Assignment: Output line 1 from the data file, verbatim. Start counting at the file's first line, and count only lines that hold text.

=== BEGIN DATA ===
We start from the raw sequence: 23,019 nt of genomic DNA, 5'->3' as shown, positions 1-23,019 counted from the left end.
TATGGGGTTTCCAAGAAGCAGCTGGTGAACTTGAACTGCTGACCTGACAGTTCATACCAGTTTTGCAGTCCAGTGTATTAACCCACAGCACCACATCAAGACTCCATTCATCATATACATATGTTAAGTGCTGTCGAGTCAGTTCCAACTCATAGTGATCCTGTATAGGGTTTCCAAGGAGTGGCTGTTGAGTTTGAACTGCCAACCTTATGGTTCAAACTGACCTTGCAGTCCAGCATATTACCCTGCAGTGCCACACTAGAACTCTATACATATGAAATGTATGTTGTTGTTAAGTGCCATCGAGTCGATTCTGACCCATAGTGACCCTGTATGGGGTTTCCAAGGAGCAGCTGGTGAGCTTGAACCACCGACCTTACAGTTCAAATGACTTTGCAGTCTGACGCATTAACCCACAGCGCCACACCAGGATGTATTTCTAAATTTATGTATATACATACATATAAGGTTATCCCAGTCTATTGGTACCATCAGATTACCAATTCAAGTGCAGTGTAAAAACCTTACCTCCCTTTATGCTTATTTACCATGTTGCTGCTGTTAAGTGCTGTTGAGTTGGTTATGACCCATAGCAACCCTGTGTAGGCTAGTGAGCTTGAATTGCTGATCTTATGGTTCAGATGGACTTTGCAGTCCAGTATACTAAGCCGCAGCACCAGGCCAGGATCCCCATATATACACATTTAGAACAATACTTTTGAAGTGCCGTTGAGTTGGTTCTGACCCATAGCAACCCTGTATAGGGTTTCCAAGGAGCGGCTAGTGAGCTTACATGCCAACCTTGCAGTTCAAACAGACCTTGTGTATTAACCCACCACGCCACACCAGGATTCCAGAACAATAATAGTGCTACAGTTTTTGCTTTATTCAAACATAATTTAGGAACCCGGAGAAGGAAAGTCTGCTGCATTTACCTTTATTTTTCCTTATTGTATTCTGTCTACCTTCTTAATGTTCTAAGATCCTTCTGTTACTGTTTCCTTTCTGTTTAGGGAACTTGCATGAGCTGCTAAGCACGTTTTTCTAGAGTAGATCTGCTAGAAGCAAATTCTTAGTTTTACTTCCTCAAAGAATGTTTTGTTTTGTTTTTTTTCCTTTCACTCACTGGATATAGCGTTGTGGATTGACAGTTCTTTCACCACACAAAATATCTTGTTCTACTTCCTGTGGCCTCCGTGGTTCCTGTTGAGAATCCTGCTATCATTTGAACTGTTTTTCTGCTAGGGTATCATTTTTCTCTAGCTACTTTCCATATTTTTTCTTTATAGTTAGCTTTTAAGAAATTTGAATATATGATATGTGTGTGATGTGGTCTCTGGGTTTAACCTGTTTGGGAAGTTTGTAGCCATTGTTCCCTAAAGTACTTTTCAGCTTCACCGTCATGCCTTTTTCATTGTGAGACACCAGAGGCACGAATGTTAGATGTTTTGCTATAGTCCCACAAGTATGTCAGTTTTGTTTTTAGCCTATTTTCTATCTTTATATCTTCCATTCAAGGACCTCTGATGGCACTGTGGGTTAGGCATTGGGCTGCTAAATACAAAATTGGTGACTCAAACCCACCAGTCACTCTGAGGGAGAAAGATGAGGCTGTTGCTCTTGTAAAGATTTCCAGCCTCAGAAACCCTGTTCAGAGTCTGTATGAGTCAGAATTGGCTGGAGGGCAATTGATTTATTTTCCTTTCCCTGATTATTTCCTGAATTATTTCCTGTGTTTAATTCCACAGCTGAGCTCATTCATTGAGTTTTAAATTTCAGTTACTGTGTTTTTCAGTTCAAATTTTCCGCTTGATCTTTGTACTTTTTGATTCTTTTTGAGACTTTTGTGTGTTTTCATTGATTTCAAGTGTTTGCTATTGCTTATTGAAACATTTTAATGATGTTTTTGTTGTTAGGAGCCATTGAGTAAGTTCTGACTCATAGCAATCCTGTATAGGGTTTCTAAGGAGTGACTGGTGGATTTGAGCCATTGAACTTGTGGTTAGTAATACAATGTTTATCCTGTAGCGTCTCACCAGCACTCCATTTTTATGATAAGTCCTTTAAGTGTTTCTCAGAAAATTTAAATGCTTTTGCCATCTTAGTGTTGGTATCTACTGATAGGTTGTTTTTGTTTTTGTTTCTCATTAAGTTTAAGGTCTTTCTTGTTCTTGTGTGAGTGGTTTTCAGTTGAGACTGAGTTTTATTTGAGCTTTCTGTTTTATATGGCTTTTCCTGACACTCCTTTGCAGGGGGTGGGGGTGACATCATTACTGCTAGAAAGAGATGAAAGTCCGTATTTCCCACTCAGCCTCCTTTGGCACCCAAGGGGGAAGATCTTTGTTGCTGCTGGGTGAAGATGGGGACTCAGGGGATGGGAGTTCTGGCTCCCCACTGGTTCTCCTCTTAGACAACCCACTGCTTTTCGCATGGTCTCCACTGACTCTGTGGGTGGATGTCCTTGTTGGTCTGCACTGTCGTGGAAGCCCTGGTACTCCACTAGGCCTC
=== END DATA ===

We start from the raw sequence: 23,019 nt of genomic DNA, 5'->3' as shown, positions 1-23,019 counted from the left end.